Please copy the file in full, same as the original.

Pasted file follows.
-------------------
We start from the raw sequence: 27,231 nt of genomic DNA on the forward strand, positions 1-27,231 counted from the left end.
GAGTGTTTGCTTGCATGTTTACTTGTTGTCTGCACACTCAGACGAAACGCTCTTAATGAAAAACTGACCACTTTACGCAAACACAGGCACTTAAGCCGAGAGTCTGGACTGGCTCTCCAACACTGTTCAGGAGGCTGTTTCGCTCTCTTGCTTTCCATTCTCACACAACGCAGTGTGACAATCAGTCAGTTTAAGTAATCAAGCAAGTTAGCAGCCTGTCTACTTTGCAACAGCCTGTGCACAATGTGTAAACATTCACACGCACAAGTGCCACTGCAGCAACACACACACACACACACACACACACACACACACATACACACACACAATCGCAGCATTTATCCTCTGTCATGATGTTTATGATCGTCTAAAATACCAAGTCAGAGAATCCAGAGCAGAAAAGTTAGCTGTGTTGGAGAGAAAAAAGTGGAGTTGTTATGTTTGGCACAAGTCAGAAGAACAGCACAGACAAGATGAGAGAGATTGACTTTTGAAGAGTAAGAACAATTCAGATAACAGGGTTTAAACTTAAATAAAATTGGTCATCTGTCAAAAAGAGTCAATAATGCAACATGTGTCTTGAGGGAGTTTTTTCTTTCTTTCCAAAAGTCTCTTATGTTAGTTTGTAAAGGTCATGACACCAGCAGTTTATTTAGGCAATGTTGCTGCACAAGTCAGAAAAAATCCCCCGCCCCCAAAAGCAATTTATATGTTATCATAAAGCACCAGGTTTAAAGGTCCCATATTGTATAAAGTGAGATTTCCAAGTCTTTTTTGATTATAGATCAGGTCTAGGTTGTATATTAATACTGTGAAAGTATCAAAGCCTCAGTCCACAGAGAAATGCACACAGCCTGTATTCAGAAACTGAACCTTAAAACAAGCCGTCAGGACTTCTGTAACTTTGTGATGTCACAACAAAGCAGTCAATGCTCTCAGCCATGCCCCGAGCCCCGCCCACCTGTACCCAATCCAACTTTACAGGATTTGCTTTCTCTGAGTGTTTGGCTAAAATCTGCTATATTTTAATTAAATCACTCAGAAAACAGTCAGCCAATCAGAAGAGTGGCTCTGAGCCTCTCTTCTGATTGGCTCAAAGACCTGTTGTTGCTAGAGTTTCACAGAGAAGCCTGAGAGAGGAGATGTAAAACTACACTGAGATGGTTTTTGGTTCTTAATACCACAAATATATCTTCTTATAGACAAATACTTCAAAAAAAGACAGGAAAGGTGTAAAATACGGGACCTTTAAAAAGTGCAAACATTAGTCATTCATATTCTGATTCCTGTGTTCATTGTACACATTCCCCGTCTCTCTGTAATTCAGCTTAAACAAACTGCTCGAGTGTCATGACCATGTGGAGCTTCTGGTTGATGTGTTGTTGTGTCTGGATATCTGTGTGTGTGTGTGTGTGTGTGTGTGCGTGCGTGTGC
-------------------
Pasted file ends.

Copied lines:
We start from the raw sequence: 27,231 nt of genomic DNA on the forward strand, positions 1-27,231 counted from the left end.
GAGTGTTTGCTTGCATGTTTACTTGTTGTCTGCACACTCAGACGAAACGCTCTTAATGAAAAACTGACCACTTTACGCAAACACAGGCACTTAAGCCGAGAGTCTGGACTGGCTCTCCAACACTGTTCAGGAGGCTGTTTCGCTCTCTTGCTTTCCATTCTCACACAACGCAGTGTGACAATCAGTCAGTTTAAGTAATCAAGCAAGTTAGCAGCCTGTCTACTTTGCAACAGCCTGTGCACAATGTGTAAACATTCACACGCACAAGTGCCACTGCAGCAACACACACACACACACACACACACACACACACACATACACACACACAATCGCAGCATTTATCCTCTGTCATGATGTTTATGATCGTCTAAAATACCAAGTCAGAGAATCCAGAGCAGAAAAGTTAGCTGTGTTGGAGAGAAAAAAGTGGAGTTGTTATGTTTGGCACAAGTCAGAAGAACAGCACAGACAAGATGAGAGAGATTGACTTTTGAAGAGTAAGAACAATTCAGATAACAGGGTTTAAACTTAAATAAAATTGGTCATCTGTCAAAAAGAGTCAATAATGCAACATGTGTCTTGAGGGAGTTTTTTCTTTCTTTCCAAAAGTCTCTTATGTTAGTTTGTAAAGGTCATGACACCAGCAGTTTATTTAGGCAATGTTGCTGCACAAGTCAGAAAAAATCCCCCGCCCCCAAAAGCAATTTATATGTTATCATAAAGCACCAGGTTTAAAGGTCCCATATTGTATAAAGTGAGATTTCCAAGTCTTTTTTGATTATAGATCAGGTCTAGGTTGTATATTAATACTGTGAAAGTATCAAAGCCTCAGTCCACAGAGAAATGCACACAGCCTGTATTCAGAAACTGAACCTTAAAACAAGCCGTCAGGACTTCTGTAACTTTGTGATGTCACAACAAAGCAGTCAATGCTCTCAGCCATGCCCCGAGCCCCGCCCACCTGTACCCAATCCAACTTTACAGGATTTGCTTTCTCTGAGTGTTTGGCTAAAATCTGCTATATTTTAATTAAATCACTCAGAAAACAGTCAGCCAATCAGAAGAGTGGCTCTGAGCCTCTCTTCTGATTGGCTCAAAGACCTGTTGTTGCTAGAGTTTCACAGAGAAGCCTGAGAGAGGAGATGTAAAACTACACTGAGATGGTTTTTGGTTCTTAATACCACAAATATATCTTCTTATAGACAAATACTTCAAAAAAAGACAGGAAAGGTGTAAAATACGGGACCTTTAAAAAGTGCAAACATTAGTCATTCATATTCTGATTCCTGTGTTCATTGTACACATTCCCCGTCTCTCTGTAATTCAGCTTAAACAAACTGCTCGAGTGTCATGACCATGTGGAGCTTCTGGTTGATGTGTTGTTGTGTCTGGATATCTGTGTGTGTGTGTGTGTGTGTGTGTGCGTGCGTGTGC